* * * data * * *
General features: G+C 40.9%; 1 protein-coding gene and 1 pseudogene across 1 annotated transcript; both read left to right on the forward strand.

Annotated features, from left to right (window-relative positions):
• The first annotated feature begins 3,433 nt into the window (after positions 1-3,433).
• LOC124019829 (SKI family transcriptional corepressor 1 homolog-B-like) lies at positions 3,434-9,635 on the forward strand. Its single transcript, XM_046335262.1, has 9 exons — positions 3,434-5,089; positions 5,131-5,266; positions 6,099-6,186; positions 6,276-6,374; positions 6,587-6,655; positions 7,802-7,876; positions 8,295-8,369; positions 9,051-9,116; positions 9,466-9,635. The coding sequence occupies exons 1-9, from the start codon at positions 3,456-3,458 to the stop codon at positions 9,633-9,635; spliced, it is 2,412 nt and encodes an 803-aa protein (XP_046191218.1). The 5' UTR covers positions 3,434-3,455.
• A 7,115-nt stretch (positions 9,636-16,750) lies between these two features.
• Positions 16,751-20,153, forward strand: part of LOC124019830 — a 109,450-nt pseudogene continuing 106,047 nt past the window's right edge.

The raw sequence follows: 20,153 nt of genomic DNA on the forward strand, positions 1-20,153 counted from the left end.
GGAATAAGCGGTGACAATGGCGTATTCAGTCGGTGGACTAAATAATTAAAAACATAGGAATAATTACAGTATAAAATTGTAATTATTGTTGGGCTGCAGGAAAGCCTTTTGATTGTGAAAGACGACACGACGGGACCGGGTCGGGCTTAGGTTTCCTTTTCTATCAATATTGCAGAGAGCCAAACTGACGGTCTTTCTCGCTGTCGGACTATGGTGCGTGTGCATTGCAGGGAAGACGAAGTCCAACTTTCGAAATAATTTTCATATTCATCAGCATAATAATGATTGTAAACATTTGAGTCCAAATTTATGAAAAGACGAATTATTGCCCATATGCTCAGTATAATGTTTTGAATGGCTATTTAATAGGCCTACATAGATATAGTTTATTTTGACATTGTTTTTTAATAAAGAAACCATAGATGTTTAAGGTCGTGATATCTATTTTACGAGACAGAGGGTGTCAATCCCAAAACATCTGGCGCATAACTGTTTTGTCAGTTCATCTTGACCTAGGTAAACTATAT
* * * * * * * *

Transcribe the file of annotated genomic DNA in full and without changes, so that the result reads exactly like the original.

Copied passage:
General features: G+C 40.9%; 1 protein-coding gene and 1 pseudogene across 1 annotated transcript; both read left to right on the forward strand.

Annotated features, from left to right (window-relative positions):
• The first annotated feature begins 3,433 nt into the window (after positions 1-3,433).
• LOC124019829 (SKI family transcriptional corepressor 1 homolog-B-like) lies at positions 3,434-9,635 on the forward strand. Its single transcript, XM_046335262.1, has 9 exons — positions 3,434-5,089; positions 5,131-5,266; positions 6,099-6,186; positions 6,276-6,374; positions 6,587-6,655; positions 7,802-7,876; positions 8,295-8,369; positions 9,051-9,116; positions 9,466-9,635. The coding sequence occupies exons 1-9, from the start codon at positions 3,456-3,458 to the stop codon at positions 9,633-9,635; spliced, it is 2,412 nt and encodes an 803-aa protein (XP_046191218.1). The 5' UTR covers positions 3,434-3,455.
• A 7,115-nt stretch (positions 9,636-16,750) lies between these two features.
• Positions 16,751-20,153, forward strand: part of LOC124019830 — a 109,450-nt pseudogene continuing 106,047 nt past the window's right edge.

The raw sequence follows: 20,153 nt of genomic DNA on the forward strand, positions 1-20,153 counted from the left end.
GGAATAAGCGGTGACAATGGCGTATTCAGTCGGTGGACTAAATAATTAAAAACATAGGAATAATTACAGTATAAAATTGTAATTATTGTTGGGCTGCAGGAAAGCCTTTTGATTGTGAAAGACGACACGACGGGACCGGGTCGGGCTTAGGTTTCCTTTTCTATCAATATTGCAGAGAGCCAAACTGACGGTCTTTCTCGCTGTCGGACTATGGTGCGTGTGCATTGCAGGGAAGACGAAGTCCAACTTTCGAAATAATTTTCATATTCATCAGCATAATAATGATTGTAAACATTTGAGTCCAAATTTATGAAAAGACGAATTATTGCCCATATGCTCAGTATAATGTTTTGAATGGCTATTTAATAGGCCTACATAGATATAGTTTATTTTGACATTGTTTTTTAATAAAGAAACCATAGATGTTTAAGGTCGTGATATCTATTTTACGAGACAGAGGGTGTCAATCCCAAAACATCTGGCGCATAACTGTTTTGTCAGTTCATCTTGACCTAGGTAAACTATAT